A Week in Boston

I moved to New England decades ago, this in itself does not make me a local. Around here you have to be native to claim roots and better yet, your great-grandparents need to have been born here to stake a serious claim of them.

I had come here from New York City, and always considered that city to be the place where my heart is held. I was a transplant there too but New York is long accustomed to an influx of strangers and it was an easy place to feel part of, to feel at home in.

Boston on the other hand, is a tough nut to crack, almost impregnable in some ways. At times the whole place and all of its people can seem to carry a a collective chip on the shoulder. Strangers might be treated warily. Over the years I have met and been embraced by some of the most wonderful and warm people I know here in Boston, but I never have felt “of ” this place. Returning home after a trip never made my heart jump in excitement the way the first sight of the Manhattan skyline still does.

This all changed five days ago on Marathon Monday. My shock , grief , anger and fear were a reaction to what had been done to My city, My people. I knew that for the first time in all these years I was a Bostonian.

Yesterday Boston and the surrounding suburbs were in “lockdown” with the populace instructed to stay inside,doors locked ,told not open their door for anyone but the police with proper identification. Rumors flew, on TV and in social media, actually the whole week had been like that. There was no way to know what was real , the whole population was clenched like a prize fighter’s fist.

I spent the day alternately glued to the often undependable news , listening to nonstop conjecture and then turning everything off ..and then baking … and then knitting… , in short, whatever I could think to do to feel centered and to calm my jumping bean nerves. I could only do this sporadically and could never relax into it completely… eventually tuning back in to the barrage of what was mostly non-news. And then, by near nightfall, it was all coming to a close. It was announced that people could once again venture outdoors, with the caveat to be vigilant as one suspect was still at large, “armed and extremely dangerous” . He was the surviving one of the two brothers held responsible for Monday’s horrid events (the other killed in a bloody gunfight in the middle of the night in a neighboring town). Minutes later,  we were told he had been found. He was successfully apprehended, wounded but alive. I was flooded with feelings of elation and gratitude. I felt so very proud of my city. The chip on the shoulder which I had previously observed now transformed in my eyes to a badge of courage, I was so grateful for and proud of the work done by law enforcement and by the citizenry. I went to bed, feeling utterly spent but fully safe.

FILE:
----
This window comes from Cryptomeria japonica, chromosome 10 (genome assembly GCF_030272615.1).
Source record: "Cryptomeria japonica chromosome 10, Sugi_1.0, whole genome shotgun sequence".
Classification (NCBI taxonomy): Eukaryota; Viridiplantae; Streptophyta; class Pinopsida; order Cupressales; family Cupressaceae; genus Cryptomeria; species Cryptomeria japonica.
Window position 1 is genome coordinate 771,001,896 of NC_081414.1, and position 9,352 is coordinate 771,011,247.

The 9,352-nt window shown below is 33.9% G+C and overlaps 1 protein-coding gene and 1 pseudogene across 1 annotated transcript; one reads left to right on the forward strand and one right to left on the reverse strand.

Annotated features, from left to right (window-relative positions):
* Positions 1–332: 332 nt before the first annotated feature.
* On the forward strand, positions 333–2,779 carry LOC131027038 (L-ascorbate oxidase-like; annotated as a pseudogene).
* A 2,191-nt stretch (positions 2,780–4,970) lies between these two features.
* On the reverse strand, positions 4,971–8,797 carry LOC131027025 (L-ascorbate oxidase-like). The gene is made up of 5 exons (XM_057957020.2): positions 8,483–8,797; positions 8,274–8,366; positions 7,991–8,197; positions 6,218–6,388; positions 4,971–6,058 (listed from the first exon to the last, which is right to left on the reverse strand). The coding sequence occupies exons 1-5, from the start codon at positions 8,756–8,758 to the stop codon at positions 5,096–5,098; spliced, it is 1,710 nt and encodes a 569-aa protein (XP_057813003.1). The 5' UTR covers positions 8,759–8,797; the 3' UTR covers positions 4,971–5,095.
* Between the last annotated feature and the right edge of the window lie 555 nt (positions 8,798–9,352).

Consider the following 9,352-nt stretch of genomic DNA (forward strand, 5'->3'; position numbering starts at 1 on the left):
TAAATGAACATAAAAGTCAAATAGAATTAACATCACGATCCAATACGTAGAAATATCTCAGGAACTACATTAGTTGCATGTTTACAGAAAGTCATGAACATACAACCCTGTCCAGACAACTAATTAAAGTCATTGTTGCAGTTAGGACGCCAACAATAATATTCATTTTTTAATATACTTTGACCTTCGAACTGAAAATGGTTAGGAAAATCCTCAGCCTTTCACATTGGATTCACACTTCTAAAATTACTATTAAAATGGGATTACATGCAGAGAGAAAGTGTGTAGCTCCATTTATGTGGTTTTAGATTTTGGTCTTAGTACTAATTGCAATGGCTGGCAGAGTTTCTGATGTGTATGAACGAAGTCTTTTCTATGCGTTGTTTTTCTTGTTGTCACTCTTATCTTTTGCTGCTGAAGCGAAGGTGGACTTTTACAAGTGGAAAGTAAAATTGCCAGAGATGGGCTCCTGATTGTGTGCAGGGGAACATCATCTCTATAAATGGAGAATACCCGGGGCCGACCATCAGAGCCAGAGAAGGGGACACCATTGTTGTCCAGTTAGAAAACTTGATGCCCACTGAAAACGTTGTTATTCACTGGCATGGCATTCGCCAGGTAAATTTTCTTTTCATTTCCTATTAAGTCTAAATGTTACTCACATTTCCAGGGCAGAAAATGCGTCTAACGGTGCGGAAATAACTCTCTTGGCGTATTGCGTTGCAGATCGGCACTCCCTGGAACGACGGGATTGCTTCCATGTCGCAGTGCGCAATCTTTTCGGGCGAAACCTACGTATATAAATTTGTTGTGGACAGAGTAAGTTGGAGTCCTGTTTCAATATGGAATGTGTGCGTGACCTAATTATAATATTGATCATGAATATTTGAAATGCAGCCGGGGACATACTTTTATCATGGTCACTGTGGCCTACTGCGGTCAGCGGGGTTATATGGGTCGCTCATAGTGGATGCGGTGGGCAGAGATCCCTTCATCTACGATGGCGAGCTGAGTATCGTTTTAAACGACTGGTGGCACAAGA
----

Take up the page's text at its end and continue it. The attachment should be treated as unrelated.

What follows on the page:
Today, my feelings are more complicated . I am still so very grateful but the elation is quieter and the grief for the lives and the innocence lost have found their way back in. I am remembering this morning that there is a long road still ahead in healing for those victims who lost their family members, their legs, their joy… and for all of us to fully regain our sense of safety (which we know anyway is an illusion but it can feel blessedly real at times).

I think about people who live in parts of the world where every day is spent in the kind of turmoil one day of which left me feeling completely undone. I can’t even imagine what their lives would be like. I hope I never have to live life like that and I am filled with compassion for those who have to do so.

I feel sadder and wiser. I also know the Boston Marathon next year will be a thing of beauty . I know it will bring tears to my eyes… and I know I am not alone in this.

Love that dirty water… Boston, you’re my home.

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8 Responses to A Week in Boston

  1. Jackie Hitchcock says:

    To know the heart of a person is to read their soul. This was beautiful.

  2. StarStruk says:

    Thank you, Chris…I’ve been cogitating on my own post, but it is still too fresh. Hugs!

  3. Karen Dervin says:

    Thank you for sharing. xxx

  4. Jeanne Leonard says:

    Hi Chris,
    Thank you for sharing the terror and concern that was all consuming these past days. Your words about others who live in a live of terror were most touching. It is so very hard to think of that.
    All my love,

    • Dear Jeanne, it IS hard to think of it , almost intolerable to think of for too long, but maybe especially important because of that? Maybe someday I will figure out a way to DO something concrete for people in this situation. Until then they are more firmly in my heart than ever before. Love to you ,Chris

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